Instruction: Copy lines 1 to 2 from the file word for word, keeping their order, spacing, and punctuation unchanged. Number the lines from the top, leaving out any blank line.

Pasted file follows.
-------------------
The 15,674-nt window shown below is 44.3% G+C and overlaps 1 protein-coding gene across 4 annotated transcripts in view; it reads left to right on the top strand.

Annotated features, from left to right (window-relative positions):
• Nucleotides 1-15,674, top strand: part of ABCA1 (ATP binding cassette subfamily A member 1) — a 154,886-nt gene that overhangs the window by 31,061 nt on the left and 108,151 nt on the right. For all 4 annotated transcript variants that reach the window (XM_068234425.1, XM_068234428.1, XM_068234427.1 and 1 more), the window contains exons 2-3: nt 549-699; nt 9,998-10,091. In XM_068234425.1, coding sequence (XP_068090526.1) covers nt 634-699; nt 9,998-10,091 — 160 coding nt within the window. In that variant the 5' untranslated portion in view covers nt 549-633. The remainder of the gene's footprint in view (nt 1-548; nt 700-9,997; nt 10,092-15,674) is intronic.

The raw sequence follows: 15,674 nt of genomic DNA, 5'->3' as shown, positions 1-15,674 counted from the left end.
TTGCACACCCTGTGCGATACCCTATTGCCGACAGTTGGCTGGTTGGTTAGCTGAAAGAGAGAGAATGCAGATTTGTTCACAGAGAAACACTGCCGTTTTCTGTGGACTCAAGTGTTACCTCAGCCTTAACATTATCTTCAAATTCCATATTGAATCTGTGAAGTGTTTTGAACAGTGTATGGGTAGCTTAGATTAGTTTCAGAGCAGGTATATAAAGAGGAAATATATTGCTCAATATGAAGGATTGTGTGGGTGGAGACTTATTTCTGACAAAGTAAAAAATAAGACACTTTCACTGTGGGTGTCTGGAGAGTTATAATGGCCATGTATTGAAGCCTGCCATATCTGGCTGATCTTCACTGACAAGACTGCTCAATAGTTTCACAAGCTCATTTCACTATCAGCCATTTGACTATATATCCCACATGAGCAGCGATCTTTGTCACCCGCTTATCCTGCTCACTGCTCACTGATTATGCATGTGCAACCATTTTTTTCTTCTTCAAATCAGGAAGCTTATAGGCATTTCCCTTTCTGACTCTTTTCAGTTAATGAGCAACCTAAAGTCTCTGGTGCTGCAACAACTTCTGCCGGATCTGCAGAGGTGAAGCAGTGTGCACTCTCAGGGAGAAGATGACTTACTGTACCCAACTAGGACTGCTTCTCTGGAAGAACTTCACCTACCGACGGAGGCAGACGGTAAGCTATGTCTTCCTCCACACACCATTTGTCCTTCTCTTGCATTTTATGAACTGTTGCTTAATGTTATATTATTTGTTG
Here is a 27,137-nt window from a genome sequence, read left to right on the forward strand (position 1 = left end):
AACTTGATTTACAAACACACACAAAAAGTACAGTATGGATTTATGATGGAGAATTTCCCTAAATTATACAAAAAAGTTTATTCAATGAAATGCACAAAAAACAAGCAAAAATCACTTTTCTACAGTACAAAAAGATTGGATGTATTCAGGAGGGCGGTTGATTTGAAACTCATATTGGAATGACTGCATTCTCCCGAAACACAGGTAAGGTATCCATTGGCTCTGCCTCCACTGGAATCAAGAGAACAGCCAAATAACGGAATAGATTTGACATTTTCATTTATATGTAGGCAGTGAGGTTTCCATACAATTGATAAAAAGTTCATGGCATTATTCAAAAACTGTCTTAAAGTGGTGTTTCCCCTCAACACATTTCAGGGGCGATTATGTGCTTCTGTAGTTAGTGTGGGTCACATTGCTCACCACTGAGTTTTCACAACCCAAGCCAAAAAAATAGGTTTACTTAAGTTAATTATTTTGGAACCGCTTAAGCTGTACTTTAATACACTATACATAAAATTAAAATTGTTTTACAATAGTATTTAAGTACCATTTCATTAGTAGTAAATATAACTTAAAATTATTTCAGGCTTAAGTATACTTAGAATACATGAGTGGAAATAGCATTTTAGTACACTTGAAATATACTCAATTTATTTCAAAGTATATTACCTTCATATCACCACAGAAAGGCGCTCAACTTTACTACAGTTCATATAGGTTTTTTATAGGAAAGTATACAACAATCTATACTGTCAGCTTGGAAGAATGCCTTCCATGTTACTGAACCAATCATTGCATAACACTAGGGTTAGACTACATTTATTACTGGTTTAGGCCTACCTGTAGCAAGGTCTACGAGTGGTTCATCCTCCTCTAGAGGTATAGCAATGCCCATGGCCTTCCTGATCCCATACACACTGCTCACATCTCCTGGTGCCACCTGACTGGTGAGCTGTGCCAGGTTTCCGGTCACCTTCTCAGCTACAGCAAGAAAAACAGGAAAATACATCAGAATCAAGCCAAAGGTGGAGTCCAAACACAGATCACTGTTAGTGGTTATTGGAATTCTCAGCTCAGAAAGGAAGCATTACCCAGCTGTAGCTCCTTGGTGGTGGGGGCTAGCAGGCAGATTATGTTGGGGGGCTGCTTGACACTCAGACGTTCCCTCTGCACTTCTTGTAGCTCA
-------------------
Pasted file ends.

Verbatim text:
The 15,674-nt window shown below is 44.3% G+C and overlaps 1 protein-coding gene across 4 annotated transcripts in view; it reads left to right on the top strand.

Annotated features, from left to right (window-relative positions):